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On the Top of the World

Nature volume 141, pages 995996 (04 June 1938) | Download Citation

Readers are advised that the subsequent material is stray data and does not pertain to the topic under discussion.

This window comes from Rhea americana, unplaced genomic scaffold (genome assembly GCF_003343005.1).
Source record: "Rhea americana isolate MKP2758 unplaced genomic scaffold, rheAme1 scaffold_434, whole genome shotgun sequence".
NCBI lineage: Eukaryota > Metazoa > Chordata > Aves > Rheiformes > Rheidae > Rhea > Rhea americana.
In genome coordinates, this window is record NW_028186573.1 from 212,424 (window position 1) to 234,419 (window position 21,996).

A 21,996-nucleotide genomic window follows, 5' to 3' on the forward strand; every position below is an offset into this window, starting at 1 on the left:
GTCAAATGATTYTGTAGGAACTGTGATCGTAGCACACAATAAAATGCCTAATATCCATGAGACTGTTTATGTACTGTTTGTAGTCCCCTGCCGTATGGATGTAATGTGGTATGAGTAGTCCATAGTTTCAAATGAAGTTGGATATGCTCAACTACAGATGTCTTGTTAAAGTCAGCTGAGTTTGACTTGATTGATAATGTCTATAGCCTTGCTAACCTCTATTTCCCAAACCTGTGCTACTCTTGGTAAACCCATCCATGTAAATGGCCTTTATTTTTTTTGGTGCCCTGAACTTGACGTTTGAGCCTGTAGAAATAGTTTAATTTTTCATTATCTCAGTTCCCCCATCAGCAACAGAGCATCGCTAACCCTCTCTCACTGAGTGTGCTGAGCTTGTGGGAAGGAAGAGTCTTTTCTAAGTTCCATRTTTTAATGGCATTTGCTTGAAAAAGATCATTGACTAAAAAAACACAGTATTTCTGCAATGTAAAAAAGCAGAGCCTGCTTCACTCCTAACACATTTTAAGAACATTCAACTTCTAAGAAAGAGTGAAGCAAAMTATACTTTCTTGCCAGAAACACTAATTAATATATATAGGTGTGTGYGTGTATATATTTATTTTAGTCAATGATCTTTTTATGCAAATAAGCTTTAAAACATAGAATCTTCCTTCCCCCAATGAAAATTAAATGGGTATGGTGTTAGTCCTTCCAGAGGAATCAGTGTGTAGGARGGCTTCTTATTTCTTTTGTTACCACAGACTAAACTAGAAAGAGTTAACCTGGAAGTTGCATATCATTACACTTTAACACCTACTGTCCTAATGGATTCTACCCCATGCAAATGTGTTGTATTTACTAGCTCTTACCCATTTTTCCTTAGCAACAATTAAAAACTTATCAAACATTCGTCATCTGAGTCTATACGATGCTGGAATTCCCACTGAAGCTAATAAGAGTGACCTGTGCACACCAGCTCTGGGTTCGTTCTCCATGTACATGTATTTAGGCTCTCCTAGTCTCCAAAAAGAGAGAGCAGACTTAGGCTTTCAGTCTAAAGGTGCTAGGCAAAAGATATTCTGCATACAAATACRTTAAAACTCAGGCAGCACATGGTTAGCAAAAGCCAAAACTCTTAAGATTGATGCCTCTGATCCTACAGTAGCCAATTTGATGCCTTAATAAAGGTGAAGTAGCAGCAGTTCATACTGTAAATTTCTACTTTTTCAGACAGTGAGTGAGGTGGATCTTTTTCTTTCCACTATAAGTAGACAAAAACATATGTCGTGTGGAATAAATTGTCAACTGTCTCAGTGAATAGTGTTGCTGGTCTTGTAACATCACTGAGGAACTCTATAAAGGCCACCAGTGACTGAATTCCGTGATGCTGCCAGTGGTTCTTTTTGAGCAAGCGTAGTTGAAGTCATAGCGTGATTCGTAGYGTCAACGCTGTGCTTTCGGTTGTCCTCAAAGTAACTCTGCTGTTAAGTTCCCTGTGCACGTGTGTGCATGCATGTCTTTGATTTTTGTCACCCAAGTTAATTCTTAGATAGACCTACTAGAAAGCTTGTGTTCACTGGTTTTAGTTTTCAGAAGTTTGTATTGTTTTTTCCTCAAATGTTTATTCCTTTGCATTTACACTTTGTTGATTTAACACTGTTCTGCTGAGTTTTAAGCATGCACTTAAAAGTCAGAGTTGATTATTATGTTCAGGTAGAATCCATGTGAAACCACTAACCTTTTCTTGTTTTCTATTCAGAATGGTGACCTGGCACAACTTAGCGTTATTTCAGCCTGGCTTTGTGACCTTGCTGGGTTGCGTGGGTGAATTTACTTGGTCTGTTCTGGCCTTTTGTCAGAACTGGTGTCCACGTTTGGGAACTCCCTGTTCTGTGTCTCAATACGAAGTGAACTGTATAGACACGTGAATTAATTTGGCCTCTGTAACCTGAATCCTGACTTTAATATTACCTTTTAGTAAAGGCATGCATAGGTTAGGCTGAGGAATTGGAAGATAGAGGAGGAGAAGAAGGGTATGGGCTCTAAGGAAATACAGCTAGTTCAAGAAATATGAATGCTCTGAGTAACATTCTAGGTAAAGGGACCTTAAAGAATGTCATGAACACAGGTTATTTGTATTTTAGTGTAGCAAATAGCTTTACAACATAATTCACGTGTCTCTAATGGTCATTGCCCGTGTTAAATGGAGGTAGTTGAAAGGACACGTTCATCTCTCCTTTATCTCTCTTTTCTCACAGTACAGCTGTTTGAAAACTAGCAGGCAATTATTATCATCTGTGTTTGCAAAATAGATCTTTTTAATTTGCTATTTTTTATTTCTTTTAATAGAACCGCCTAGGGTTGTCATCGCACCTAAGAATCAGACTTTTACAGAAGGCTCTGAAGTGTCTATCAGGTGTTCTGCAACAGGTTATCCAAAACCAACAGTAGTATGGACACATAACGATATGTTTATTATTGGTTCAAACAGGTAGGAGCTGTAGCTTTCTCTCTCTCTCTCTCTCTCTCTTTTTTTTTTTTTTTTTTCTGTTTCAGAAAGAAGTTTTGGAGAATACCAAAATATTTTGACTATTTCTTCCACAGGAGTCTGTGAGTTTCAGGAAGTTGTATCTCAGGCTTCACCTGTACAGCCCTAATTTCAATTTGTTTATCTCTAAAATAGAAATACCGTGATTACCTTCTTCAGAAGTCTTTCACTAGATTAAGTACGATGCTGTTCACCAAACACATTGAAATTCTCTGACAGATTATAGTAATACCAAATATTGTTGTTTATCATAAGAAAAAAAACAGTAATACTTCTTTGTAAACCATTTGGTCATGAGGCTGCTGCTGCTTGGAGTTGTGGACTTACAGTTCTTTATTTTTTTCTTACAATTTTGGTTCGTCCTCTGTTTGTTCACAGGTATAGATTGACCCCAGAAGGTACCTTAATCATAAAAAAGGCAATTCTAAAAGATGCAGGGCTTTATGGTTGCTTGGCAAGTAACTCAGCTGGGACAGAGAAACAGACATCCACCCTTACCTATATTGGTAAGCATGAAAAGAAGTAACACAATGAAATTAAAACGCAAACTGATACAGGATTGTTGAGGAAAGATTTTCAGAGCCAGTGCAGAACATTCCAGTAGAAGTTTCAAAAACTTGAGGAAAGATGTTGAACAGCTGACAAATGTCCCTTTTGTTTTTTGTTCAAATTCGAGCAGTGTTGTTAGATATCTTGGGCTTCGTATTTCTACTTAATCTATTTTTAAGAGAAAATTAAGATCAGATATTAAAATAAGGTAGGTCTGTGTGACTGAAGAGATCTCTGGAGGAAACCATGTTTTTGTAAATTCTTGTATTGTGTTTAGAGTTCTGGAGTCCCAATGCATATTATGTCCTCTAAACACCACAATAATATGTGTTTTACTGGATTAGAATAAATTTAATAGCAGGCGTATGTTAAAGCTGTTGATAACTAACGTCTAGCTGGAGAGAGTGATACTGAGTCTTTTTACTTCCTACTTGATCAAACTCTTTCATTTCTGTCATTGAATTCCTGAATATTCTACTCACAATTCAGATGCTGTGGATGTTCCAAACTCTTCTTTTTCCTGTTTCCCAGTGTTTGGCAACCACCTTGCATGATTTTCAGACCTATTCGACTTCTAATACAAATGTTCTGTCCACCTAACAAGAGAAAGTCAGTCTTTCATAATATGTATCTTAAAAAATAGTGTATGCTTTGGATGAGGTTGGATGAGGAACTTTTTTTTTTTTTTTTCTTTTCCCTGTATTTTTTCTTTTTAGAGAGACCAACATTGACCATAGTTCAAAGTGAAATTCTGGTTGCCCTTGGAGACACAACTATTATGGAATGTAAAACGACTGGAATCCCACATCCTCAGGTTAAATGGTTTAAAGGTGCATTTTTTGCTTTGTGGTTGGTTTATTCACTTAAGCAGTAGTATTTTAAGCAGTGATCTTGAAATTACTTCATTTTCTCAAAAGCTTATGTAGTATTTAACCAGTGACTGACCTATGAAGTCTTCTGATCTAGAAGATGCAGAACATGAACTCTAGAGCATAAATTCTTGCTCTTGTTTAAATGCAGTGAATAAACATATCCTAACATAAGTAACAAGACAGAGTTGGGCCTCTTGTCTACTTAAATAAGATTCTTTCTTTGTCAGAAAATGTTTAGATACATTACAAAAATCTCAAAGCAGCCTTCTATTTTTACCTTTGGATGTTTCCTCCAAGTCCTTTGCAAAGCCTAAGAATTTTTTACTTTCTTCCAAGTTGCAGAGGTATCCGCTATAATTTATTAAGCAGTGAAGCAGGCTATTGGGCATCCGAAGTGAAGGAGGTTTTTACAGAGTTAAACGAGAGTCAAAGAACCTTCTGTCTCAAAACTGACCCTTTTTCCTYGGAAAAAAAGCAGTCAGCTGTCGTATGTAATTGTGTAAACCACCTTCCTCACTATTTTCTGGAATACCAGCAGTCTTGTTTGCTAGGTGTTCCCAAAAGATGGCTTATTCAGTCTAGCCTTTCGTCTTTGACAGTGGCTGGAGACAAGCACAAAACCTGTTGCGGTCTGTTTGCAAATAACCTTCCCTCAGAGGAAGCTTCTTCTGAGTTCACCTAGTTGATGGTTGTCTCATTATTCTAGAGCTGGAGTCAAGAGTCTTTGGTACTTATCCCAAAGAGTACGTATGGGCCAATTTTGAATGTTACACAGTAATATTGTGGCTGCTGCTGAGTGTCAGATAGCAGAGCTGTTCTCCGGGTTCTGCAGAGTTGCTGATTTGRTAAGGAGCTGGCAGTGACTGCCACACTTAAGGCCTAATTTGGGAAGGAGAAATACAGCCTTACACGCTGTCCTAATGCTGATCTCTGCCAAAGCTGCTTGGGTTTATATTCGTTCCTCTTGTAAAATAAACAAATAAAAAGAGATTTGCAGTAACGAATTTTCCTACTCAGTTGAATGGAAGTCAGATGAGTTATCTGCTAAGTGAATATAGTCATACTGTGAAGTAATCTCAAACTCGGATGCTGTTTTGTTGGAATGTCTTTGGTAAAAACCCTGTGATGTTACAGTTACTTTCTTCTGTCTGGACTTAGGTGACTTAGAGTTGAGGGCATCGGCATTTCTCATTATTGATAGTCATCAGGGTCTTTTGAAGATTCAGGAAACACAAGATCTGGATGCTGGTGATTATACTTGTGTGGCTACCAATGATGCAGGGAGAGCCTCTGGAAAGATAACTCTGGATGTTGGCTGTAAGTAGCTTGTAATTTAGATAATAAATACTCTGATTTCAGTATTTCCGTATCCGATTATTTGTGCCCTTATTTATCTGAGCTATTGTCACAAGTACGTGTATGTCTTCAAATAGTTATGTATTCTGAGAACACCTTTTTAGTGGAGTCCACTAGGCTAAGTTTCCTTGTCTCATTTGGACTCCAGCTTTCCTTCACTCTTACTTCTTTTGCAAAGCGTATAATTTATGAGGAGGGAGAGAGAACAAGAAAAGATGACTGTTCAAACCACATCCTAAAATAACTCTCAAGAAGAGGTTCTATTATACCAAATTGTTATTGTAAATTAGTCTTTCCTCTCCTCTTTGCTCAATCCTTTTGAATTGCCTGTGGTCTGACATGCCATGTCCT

THE acclaim which greets a polar expedition is too often measured by the accidents with which it has been beset, and nothing gives greater popularity than disaster. But the Soviet expedition to the North Pole gained no fame on these grounds. It was the sheer audacity of the venture that brought it to notice. The use of aeroplanes in polar exploration was not new ; many daring and successful flights had already been made in both arctic and antarctic regions. But so far no party of explorers had voluntarily submitted to living on the floating pack-ice with no obvious line of retreat. Here was no hurried journey across the sea-ice, but a stay of uncertain duration on a floe of uncertain stability and unknown destination. It was not, however, a reckless project, for certain movements of the arctic pack were known and could be anticipated, and aeroplanes and icebreakers were all the time held in readiness for the rescue.

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